Is it polarizing to say that?  I guess it depends on what “polarizing” itself means.  I am not in favor of  a university that precludes debate on a question such as “Is American society systemically unjust?”  But I do draw distinctions between approaches that ask the question honestly and those that say, in effect, ‘the time for debate is over; it’s time to act.’   If “polarizing” means drawing into the open the weaknesses of a view so that they can be criticized, then yes, I’m polarizing.  But I think the term would be more accurately used for those who think there are only two choices in an intellectual confrontation, and that the “polarizing” style groups everything into those two opposing camps. 

                That’s not my approach.  But I do recognize a difficulty.  Professor Applebaum’s views are not some formulation that she has built up out of her own cogitations.  She openly and proudly acknowledges that she is speaking for an established and coherent position, with its own terminology, revered texts and writers, and program of action.  The simplest way to refer to this established position is that she self-consciously speaks for and defends the worldview of the academic Left.   Of course, the academic Left is not all one big settled doctrine.  It has its own fractures and internal debates.  To speak of as “the Left” is partly a heuristic convenience; but it also respects the self-identification of those who join this position, who frequently speak of their own movement as “the Left.”  So there seems no real reason to apologize for a simplifying term to refer to a more complex reality.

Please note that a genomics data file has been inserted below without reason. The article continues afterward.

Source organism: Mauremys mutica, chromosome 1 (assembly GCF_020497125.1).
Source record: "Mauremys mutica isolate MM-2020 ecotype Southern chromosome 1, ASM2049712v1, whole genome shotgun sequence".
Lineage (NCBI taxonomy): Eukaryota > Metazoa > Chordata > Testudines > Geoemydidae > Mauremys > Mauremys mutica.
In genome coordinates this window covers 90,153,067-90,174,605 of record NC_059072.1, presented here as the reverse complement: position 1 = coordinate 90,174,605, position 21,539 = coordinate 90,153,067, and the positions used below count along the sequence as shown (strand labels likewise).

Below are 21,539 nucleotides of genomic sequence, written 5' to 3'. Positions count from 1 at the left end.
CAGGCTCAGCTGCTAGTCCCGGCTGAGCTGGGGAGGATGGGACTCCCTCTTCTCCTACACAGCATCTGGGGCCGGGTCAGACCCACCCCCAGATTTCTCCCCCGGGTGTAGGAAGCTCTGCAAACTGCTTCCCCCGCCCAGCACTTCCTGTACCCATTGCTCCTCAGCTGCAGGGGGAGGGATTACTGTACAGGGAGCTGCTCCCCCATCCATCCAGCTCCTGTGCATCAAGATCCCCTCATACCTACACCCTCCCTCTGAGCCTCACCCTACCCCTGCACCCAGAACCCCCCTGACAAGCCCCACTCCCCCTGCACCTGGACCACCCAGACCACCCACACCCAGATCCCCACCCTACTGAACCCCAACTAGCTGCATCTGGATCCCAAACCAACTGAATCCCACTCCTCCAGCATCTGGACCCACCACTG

The trouble is that to criticize a position on the Left from some intellectual standpoint outside the Left seems to invite the thought that the critic must speak of or for “the Right.”   This is a fallacy, but a very common one.  The language itself suggests it.  A left must have a right, no?  But that’s to be trapped by a metaphor.  It should be possible to conceptualize the university as a place where we proceed by rational debate on matters of enduring importance, and leave the door shut against political ideologies, of the Left, the Right, or wherever.   The Left has made this exceptionally difficult, however, by promoting a view that “those who aren’t with us are against us,” and by treating all thought, no matter how scrupulously free of political cant as driven by deep (and often unconscious) political motives.  If to criticize these sorts of arguments, hermetically sealed against everything but agreement, is “polarization,” I fear the term is just one more brick in the wall of foreclosed discussion.

 

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Paula Ruddy

In Applebaum's case that "racism is systemic" in our society is the starting point that is simply assumed or stipulated.
Jerry, are you saying that in writing her article Applebaum had to prove that in the U.S. racism is systemic before she could rely on it as a fact that influences the content and methods of education?  She was assuming a first premise but she was arguing to a different conclusion. Surely it would be impossible to write an article if you couldn't start with some premise assumed to be true.  Wood himself makes many generalizations without backing them up with evidence.
Isn't there a great deal of evidence, amassed in numerous studies, about racism in America? Are you questioning the truth of racism in America?  Or that it is embedded in all the institutions that originated in societies that traded in African slaves?  Doesn't your definition of social justice include inquiry into this condition of society?